A new study shows that kids who don't conform to society's gender roles are at higher risk of abuse. (Grokked from Jay Lake) And that "The abuse is most often perpetrated by parents or other adults in the household…". Quelle surprise. Even though "… children are likely to display a wide variety of behaviors that have no connection to their future sexual orientation: 85% of gender-non-conforming children in the study were heterosexual in adulthood." Again, quelle surprise. Then there is this NPR Story (hopefully they will fix the transcript soon) on the rise in Gender Identity Disorder. The diagnosis of which is escalating (mostly because of media attention and over-worried parents). Look, even in my decades old intro to psychology class we learned that before puberty, kids try on different identities, including those of the opposite sex. But because society is now hyper-vigilant of "zomg, they have teh gay" parents are freaking the fuck out, IMHO. Hell, when I was young, it was a major thing that I was left handed, because it "wasn't normal." Sometimes I wonder if it's not better to go back to the times of "mother's little helper." If we create a society that is accepting and tolerant, and teach our children to respond that way, these things wouldn't be an issue.

The end of Moore's Law. (Pointed to by John)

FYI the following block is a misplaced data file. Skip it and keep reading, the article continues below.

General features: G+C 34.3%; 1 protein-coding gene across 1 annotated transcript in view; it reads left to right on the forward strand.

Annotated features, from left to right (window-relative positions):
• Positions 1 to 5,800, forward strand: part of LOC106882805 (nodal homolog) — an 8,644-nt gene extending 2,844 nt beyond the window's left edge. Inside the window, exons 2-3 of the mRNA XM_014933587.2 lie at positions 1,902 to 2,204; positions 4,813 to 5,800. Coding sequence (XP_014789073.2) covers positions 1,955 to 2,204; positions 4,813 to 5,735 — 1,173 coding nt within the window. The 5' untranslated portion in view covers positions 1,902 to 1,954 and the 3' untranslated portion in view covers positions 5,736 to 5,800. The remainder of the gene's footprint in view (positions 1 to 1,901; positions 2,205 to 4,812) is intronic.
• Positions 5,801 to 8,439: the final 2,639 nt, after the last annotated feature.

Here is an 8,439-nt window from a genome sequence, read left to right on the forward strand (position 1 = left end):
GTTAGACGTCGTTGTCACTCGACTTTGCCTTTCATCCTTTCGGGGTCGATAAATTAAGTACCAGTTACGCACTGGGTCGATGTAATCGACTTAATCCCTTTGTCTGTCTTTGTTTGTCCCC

On eating a gluten free diet when you don't have celiac disease. This article is nominally about, "it's all in your head." But here it shows some of the limits of science. "…many of these patients may be told by their doctors that they have 'gluten sensitivity' or 'nonceliac gluten intolerance', newish disorders that are frequently made after celiac has been ruled out. The trouble is, according to the authors of the paper, experts don’t agree on a standard definition for this sort of condition, and there’s no reliable way to test for it… Gluten is a component of the more complex protein mixture… As a consequence, it cannot be considered the sole agent responsible for functional symptoms in persons who eat bread and pasta, and other [starchy] proteins…" What the paper's authors are saying is, "We don't have the tests to show this is a disease. And since we haven't tested it, it could be any one of those other components of the gluten containing foods that's causing your problems (if you really have those problems to begin with). There's the blind spot, which more than likely won't be resolved. Because who is going to pay for the double-blind research to show that there are people who have problems with gluten, but don't have celiac disease? That's a lot of money (because you'll have to isolate the problems to the gluten, not just removing the complex proteins that include gluten). The gluten-free food industry won't (even though they would benefit), because they only have to hint at it's possibility to increase sales. There's no drug being tested to help, so pharma won't test it. And finally, nobody is dying, and we have other problems that are causing people to die and that's where the national institutes will spend their (ever decreasing) money. This is the same thing as "vitamins don't help", or "Omega-3s are snake oil" and "herbals can't possibly do anything (unless they interfere with other pharmaceuticals)." From a scientific standpoint, you need to take those positions, because all there are (in accepted literature to the US Health System) is anecdotal evidence. The last paragraph of the article is basically, "even if your patients 'say' they 'feel better' with a gluten free diet, unless there's observable evidence (diarrhea, emesis, and rashes), it's all in their head." (Grokked from Jay Lake)